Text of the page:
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Discussion Starter #1
When you swap electrical panel how do you remove those plastic connectors adapters. I am afraid I might damage cable if I can reuse them would be great but my concern is insulation of cables snd time spend removing them.
I don’t have a picture of them but they are gray about inch and a half long sometimes passing through one or two plastic cables and then compressed like Ziploc I think that’s not a reversible
 

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Discussion Starter #2

I think they look like this but i am not sure i could not see well behind **** rock. I might move cable inside panel couple of inches


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They can be a pain. Especially if it's in a difficult location. From inside the box, wedge a screw driver in between the little notch and the box. Hit them with a hammer side cutters, If you can squeeze the plastic notches with channel locks they'll come out. Don't try to save them. They're not worth the time.
As always check your cables for nicks when hooking back up.
 

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I don't like them as they will be difficult to take out. I think you can get them out without damaging the cable.

I may be the only one around my area that still likes the metal nm connectors.
 

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I've always considered them disposable when it comes to removing them.

Don't like them either. I've never used a single one on any installation. Ever.
 

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I vote for metal two screw connectors, we were not allowed to call them romex connectors.
I see plastic as a step down in the product development. They even allow plastic seal tite around here, KNOWING it will not last 5 years. I live in shady Arizona. Metal and concrete are the only products that hold up. Even red wood needs a coat of paint yearly to with stand the onslaught of the sun.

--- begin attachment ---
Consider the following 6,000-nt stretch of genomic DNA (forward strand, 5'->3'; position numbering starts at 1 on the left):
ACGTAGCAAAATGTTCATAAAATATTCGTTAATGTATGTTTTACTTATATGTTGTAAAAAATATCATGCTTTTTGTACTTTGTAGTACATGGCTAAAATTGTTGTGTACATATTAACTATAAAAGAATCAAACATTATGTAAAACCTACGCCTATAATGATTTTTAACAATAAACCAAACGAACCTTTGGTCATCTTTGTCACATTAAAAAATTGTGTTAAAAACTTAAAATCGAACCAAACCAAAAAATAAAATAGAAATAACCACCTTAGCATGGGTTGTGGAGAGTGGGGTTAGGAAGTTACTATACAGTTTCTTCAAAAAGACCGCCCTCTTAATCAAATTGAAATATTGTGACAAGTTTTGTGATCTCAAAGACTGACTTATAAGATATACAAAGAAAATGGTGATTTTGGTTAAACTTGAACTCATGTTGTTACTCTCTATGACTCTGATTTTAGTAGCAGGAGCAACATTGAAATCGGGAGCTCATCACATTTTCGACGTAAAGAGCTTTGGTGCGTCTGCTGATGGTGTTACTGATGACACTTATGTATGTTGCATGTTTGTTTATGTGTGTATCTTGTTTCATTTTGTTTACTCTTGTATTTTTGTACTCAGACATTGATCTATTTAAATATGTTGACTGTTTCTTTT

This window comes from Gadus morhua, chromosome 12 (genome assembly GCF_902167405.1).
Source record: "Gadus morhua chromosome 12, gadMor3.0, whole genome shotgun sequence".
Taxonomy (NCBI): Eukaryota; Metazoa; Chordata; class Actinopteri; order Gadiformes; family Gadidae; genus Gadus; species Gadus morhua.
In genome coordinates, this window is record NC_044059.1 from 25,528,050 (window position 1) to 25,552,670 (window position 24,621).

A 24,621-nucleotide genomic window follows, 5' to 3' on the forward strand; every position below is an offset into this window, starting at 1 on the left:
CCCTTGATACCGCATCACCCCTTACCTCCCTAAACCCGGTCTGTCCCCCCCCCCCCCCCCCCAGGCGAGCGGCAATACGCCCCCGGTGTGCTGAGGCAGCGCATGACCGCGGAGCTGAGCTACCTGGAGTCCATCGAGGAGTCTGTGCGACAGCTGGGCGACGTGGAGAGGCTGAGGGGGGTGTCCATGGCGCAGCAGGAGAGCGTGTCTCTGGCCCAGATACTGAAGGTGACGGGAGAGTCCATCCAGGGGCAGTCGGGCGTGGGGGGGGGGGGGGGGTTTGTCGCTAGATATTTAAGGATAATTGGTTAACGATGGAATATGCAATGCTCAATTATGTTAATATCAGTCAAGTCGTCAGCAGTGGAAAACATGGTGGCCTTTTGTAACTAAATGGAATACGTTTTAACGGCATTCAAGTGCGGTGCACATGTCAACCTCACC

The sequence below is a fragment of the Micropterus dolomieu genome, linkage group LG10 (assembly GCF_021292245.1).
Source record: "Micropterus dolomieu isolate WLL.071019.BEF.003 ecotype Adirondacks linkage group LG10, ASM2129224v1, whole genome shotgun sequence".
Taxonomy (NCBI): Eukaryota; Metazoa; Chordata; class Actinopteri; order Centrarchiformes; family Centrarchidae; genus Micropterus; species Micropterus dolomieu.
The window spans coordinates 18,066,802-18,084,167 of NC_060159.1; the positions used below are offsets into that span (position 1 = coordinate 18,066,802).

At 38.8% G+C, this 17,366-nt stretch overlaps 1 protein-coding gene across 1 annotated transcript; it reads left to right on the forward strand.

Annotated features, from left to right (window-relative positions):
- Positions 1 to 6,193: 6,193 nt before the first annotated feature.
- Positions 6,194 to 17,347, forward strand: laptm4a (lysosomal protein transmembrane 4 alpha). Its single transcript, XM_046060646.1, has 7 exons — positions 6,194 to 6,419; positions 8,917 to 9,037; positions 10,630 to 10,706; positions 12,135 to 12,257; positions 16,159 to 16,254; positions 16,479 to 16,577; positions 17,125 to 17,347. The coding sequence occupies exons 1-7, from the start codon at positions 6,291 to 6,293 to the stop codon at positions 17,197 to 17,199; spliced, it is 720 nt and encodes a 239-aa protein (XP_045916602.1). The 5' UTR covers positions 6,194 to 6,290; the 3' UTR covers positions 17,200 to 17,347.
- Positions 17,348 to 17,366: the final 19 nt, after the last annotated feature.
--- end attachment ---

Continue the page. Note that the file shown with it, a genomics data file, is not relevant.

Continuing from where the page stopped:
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The old T&B 3201 plastic connector. I have not seen these in years. They used to be kind of a standard for NM cable ran into panels and metal boxes. They were quick and easy to install. I never tried to re-use them because they were not very expensive. I used Side cutters to remove them without damage to the cable.
 

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I HATE THEM.

I still use the two screw metal clamps, or occasionally the black push in bushings.
 

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I've always considered them disposable when it comes to removing them.

Don't like them either. I've never used a single one on any installation. Ever.
In my apprenticing days we used lots of them. Never had any problems.

Getting them apart ain’t all that. Some times you can use ***** to pull the plunger out. Grab the plunger low and rotate your ***** against the body. If it won’t budge, just use the ***** to make 2 cuts to the body of the connector and remove the part that holds the plunger in place. Either way is done in under a minute.

I will use those things but my first choice is 2 screw connectors.


EDIT: apperantly you can’t say d.y.k.e.s. here, so just replace ***** with diagonal cutters.
 

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I don't like the black a$$holes. The 4040s are the way to go. Or, as you said a 2 screw connector.
OK, I Googled, and no idea what a 4040 is. Unless you are speaking of MC cable connectors...

I use a lot of the Arlington black push ins (used to be gray), but there is another brand that is bulkier, so not as nice. But on a panel I only use the two screw connectors, makes the job look better IMNSHO.

Then there was a bunch of two screw connectors I bought 20 years ago that were cast and rough inside. Yep, some of them had a sliver sticking up that would pierce the Romex. Not fun when turning on a breaker and the 12/2 in front of you arc flashes. :mad:
 

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OK, I Googled, and no idea what a 4040 is. Unless you are speaking of MC cable connectors...
I don't think you have these in the states.
p_1000109987.jpeg
 
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Probably the one, singular advantage with that type of plastic connector is that they're listed for both NM cable and portable cord. Stocking one item for two uses goes a long way in a small service van or truck.

Apart from that though, they're more difficult to install and remove than most other NM connectors, so I'll pass...
 

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Try typing it spelled dikes. It is how I see it spelled many places.
Plus you don’t have to get into the debate whether they are diagonal cutters or side cutters. :)
 
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